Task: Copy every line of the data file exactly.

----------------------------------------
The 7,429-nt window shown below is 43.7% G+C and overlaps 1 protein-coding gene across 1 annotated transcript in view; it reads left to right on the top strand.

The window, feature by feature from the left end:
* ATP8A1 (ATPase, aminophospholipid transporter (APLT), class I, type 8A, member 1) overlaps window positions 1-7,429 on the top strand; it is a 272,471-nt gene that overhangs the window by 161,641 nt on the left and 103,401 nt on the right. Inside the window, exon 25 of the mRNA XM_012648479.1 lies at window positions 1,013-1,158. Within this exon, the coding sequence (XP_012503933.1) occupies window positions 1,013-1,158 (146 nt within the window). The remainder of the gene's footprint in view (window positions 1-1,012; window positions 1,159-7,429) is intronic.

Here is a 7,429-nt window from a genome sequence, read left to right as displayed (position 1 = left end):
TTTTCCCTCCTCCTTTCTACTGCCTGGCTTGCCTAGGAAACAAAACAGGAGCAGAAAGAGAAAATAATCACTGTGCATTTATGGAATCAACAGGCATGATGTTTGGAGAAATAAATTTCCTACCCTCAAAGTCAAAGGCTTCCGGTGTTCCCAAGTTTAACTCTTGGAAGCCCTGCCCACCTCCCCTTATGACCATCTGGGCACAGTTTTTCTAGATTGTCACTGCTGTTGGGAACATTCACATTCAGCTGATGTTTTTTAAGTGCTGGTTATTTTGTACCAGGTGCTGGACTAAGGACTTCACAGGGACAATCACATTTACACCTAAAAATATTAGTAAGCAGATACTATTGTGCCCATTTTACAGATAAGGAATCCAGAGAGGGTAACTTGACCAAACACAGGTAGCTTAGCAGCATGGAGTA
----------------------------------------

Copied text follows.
The 7,429-nt window shown below is 43.7% G+C and overlaps 1 protein-coding gene across 1 annotated transcript in view; it reads left to right on the top strand.

The window, feature by feature from the left end:
* ATP8A1 (ATPase, aminophospholipid transporter (APLT), class I, type 8A, member 1) overlaps window positions 1-7,429 on the top strand; it is a 272,471-nt gene that overhangs the window by 161,641 nt on the left and 103,401 nt on the right. Inside the window, exon 25 of the mRNA XM_012648479.1 lies at window positions 1,013-1,158. Within this exon, the coding sequence (XP_012503933.1) occupies window positions 1,013-1,158 (146 nt within the window). The remainder of the gene's footprint in view (window positions 1-1,012; window positions 1,159-7,429) is intronic.

Here is a 7,429-nt window from a genome sequence, read left to right as displayed (position 1 = left end):
TTTTCCCTCCTCCTTTCTACTGCCTGGCTTGCCTAGGAAACAAAACAGGAGCAGAAAGAGAAAATAATCACTGTGCATTTATGGAATCAACAGGCATGATGTTTGGAGAAATAAATTTCCTACCCTCAAAGTCAAAGGCTTCCGGTGTTCCCAAGTTTAACTCTTGGAAGCCCTGCCCACCTCCCCTTATGACCATCTGGGCACAGTTTTTCTAGATTGTCACTGCTGTTGGGAACATTCACATTCAGCTGATGTTTTTTAAGTGCTGGTTATTTTGTACCAGGTGCTGGACTAAGGACTTCACAGGGACAATCACATTTACACCTAAAAATATTAGTAAGCAGATACTATTGTGCCCATTTTACAGATAAGGAATCCAGAGAGGGTAACTTGACCAAACACAGGTAGCTTAGCAGCATGGAGTA